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JONAH HEX lacks the cool space guns and rocking music of a Muse video (review)

Rating:  (Embarrassing)

Jonah Hex is an 80 minute (less if you don't watch the credits) eruption of Hollywood explosions, dumb dialogue, Megan Fox closeups, and hero-meets-villain confrontations. It's Hollywood's closest attempt at mimicking the Knights of Cydonia Muse video, but lacks the cool space guns and rocking music. 

If you don't believe me, see it. There are a few remarkable similarities. The villain (John Malkovich) kidnaps the hero's girlfriend and shoots him. The hero dies out in the woods, but is somehow brought back to life so he can gallop back to save his girlfriend to the beat of heavy rock music and stop John Malkovich from destroying the Fourth of July. If Hex were a feature length Muse video, I'd love it. Sadly, it isn't

Prostitutes, Confederates, and vigilante justice

Megan Fox is Lilah, a prostitute who enjoys her life one minute and longingly looks into a mirror the next. She thinks she can fend for herself and carries a one-shot pistol. Instead of investing in guns, she should learn how to lock a door. On three separate occasions men sneak into her room and she's always surprised. If you're going to sell your body darlin', use the cash to buy a Masterlock. Also, Megan Fox should learn how to act if she ever wants to play a non-whore in a movie. 

Josh Brolin is Jonah Hex, a man who kills bad guys for fun and has lots of high tech machine guns. He used to be a regular joe, but his family was killed by Turnbull, thus turning him into a renegade hunting for vigilante justice. (Give up the grudge, Hex. The Punisher already has this gig.) I've never understood how losing your family would make you want to destroy the families of others in the name of good, but it's routine in comic books. Hex kills people without remorse or really knowing if they're guilty, including his best friend. He's not my kind of hero. 

Hex does have superhero powers, but they're limited and lame. He can bring the dead to life when he touches them. I think that's it. He also has a great sense of direction--does that count? Without any research or Google maps, he finds Turnbull's secret hideouts almost instantly. If he can't find them, he asks some dead guy.

John Malkovich is Quentin Turnbull, a former Confederate general who blames Jonah Hex for the death of his family. After killing Jonah's family and scarring his face, Turnbull fakes his own death and started plotting the end of the world. Pretty standard stuff. I mean, why kill Hex if you can leave him alive to one-day wreak vengeance upon you? It's more fun to let him go. Like a good bad guy, Turnbull loves to leave loose ends in the name of villainy. 

Anyway, Turnbull found the plans to create a top-secret super weapon, invented by Eli Whitney. It turns out that after inventing the cotton gin, Whitney was recruited by the military and invented a ton of weapons for them, revolutionizing warfare as he did farming. I'm not so sure about his secret weapon though. It's basically a giant Gatling gun. Instead of bullets, it shoots canon balls. Here's the trick: the canon balls are really bombs, and after shooting all six, the thing shoots a computer generated dragon ball, which explodes and ignites them all in a hellish blast of CGI.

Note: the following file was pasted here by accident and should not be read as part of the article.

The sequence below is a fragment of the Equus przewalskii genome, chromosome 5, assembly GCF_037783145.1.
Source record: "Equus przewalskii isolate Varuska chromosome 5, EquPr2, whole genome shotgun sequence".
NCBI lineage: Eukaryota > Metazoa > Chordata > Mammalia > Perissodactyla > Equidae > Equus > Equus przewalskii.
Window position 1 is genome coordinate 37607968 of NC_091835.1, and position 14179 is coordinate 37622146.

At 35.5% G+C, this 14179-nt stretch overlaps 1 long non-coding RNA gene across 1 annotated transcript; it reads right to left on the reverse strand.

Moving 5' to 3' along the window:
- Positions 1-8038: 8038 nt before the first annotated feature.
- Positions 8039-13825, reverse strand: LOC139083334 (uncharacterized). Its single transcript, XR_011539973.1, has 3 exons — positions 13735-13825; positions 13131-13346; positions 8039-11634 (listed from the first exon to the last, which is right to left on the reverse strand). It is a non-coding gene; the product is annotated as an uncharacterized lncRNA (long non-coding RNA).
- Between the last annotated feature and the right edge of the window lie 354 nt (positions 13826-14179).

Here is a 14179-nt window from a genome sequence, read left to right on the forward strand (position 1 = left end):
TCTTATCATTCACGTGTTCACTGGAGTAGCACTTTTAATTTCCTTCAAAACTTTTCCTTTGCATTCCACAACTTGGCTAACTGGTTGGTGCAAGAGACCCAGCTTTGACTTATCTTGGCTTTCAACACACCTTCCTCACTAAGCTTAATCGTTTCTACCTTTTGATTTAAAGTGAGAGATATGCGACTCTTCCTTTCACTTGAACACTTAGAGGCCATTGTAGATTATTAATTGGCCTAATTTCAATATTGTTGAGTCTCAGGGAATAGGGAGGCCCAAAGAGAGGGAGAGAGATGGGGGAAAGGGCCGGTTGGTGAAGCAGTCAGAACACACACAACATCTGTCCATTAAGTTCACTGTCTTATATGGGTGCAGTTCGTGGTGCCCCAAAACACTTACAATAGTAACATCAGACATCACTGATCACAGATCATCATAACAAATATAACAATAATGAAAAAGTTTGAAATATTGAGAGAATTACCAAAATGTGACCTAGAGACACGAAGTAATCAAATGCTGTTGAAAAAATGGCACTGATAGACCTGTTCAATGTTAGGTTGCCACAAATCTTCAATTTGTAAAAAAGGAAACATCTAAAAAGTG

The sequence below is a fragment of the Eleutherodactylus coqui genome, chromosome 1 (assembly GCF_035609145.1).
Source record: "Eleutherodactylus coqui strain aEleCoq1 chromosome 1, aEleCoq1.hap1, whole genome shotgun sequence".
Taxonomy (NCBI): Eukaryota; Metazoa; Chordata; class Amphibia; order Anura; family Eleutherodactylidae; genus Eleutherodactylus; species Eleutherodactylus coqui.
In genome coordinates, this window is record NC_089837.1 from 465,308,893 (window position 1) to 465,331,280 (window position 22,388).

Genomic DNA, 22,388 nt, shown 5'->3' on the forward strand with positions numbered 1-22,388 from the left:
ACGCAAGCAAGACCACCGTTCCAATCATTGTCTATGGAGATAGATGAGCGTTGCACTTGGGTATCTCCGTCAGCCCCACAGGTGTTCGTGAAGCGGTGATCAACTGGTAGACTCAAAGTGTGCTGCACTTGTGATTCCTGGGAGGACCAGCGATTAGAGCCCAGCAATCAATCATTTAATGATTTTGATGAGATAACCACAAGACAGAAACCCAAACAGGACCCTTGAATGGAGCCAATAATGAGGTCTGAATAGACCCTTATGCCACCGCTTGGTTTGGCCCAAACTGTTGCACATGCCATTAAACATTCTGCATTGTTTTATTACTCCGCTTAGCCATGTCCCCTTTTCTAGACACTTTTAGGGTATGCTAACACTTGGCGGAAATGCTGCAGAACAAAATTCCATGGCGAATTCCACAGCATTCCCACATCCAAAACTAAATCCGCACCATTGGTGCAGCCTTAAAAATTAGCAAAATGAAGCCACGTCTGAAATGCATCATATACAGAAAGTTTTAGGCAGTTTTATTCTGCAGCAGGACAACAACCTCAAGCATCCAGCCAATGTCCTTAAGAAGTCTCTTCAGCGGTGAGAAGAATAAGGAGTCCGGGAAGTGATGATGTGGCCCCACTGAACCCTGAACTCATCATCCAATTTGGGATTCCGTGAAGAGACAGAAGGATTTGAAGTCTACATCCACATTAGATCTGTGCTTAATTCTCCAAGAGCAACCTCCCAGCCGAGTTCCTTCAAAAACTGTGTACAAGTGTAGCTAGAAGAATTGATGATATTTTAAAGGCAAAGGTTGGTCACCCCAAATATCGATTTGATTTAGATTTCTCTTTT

Hellish blasts

Speaking of hellish blasts, there are a lot of them in Jonah Hex. Nearly every place Hex visits turns to Hollywood dust within a couple minutes. A town blows up, a train blows up, another town blows up, a submarine blows up, a ship blows up. Lotso things be detonatin' in this here picture. Ya kids like explosions, don'tcha?

If you like the repetitive discharges, you'll love the hero-meets-villain scenes. Jonah Hex and his nemesis Turnbull confront each other no less than four times in 80 minutes, and that's if you don't count Hex's hallucinations, where he is also fighting Quentin Turnbull. Every time Hex is about to kick the General's ass, the Confederate weasel sneaks out! The best part is at the end, where Jonah is fighting Turnbull in real life and his dreams at the same time. Double the Turnbull, double the kick-ass.

Do It Again, Do It Again

Jonah Hex might as well be four episodes of a lame Saturday morning kids show. I've seen worse films, but few that repeat themselves so often. It's a Steely Dan wet dream, without the fantastic guitar and keyboards or awesome beard. Hex forgets characters, ignores logic, and mimics better movies. If it did this in the name of fun, I'd be more forgiving, but the only tongue-in-cheek humor here is the kind the studio's marketing department is dishing out. Still, coming from the writers of Gamer, a horrible movie starring Gerard Butler, this is a definitive step forward. 

I wonder how good actors continually let themselves get stuck in such bad films. Do they realize midway through production that they're making a mockery of themselves? Do they put on a pretty face anyway? John Malkovich, Josh Brolin, and Michael Fassbender are good at what they do. They should fire their managers. I can't imagine going from starring in No Country for Old Men, W., and Milk to Jonah Hex. Good move, Brolin.


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